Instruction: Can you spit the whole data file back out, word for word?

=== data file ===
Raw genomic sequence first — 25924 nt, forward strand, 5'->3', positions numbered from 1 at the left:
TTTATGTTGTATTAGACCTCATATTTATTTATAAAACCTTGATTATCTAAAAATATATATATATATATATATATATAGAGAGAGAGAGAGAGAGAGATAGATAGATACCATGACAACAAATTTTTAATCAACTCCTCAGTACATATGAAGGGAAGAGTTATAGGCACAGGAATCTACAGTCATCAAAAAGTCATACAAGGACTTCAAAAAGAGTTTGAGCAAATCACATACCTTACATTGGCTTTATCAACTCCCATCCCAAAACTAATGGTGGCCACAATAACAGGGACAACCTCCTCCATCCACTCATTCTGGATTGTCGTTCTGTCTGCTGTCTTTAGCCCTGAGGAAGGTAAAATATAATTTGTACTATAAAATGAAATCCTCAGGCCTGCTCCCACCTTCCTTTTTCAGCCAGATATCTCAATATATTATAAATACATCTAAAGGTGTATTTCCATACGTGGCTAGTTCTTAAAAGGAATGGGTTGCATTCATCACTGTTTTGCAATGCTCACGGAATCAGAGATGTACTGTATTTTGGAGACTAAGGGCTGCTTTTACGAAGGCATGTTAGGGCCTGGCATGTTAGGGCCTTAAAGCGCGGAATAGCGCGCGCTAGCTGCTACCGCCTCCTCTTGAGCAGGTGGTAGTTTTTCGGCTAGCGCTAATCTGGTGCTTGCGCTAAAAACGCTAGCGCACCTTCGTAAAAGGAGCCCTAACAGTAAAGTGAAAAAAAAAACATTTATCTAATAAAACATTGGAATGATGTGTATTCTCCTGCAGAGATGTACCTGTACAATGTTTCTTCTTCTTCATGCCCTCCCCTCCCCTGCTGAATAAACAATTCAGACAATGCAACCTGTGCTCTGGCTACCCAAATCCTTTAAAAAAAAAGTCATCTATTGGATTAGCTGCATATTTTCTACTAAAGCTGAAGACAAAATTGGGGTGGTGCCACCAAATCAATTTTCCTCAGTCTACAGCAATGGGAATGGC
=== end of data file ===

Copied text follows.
Raw genomic sequence first — 25924 nt, forward strand, 5'->3', positions numbered from 1 at the left:
TTTATGTTGTATTAGACCTCATATTTATTTATAAAACCTTGATTATCTAAAAATATATATATATATATATATATATAGAGAGAGAGAGAGAGAGAGATAGATAGATACCATGACAACAAATTTTTAATCAACTCCTCAGTACATATGAAGGGAAGAGTTATAGGCACAGGAATCTACAGTCATCAAAAAGTCATACAAGGACTTCAAAAAGAGTTTGAGCAAATCACATACCTTACATTGGCTTTATCAACTCCCATCCCAAAACTAATGGTGGCCACAATAACAGGGACAACCTCCTCCATCCACTCATTCTGGATTGTCGTTCTGTCTGCTGTCTTTAGCCCTGAGGAAGGTAAAATATAATTTGTACTATAAAATGAAATCCTCAGGCCTGCTCCCACCTTCCTTTTTCAGCCAGATATCTCAATATATTATAAATACATCTAAAGGTGTATTTCCATACGTGGCTAGTTCTTAAAAGGAATGGGTTGCATTCATCACTGTTTTGCAATGCTCACGGAATCAGAGATGTACTGTATTTTGGAGACTAAGGGCTGCTTTTACGAAGGCATGTTAGGGCCTGGCATGTTAGGGCCTTAAAGCGCGGAATAGCGCGCGCTAGCTGCTACCGCCTCCTCTTGAGCAGGTGGTAGTTTTTCGGCTAGCGCTAATCTGGTGCTTGCGCTAAAAACGCTAGCGCACCTTCGTAAAAGGAGCCCTAACAGTAAAGTGAAAAAAAAAACATTTATCTAATAAAACATTGGAATGATGTGTATTCTCCTGCAGAGATGTACCTGTACAATGTTTCTTCTTCTTCATGCCCTCCCCTCCCCTGCTGAATAAACAATTCAGACAATGCAACCTGTGCTCTGGCTACCCAAATCCTTTAAAAAAAAAGTCATCTATTGGATTAGCTGCATATTTTCTACTAAAGCTGAAGACAAAATTGGGGTGGTGCCACCAAATCAATTTTCCTCAGTCTACAGCAATGGGAATGGC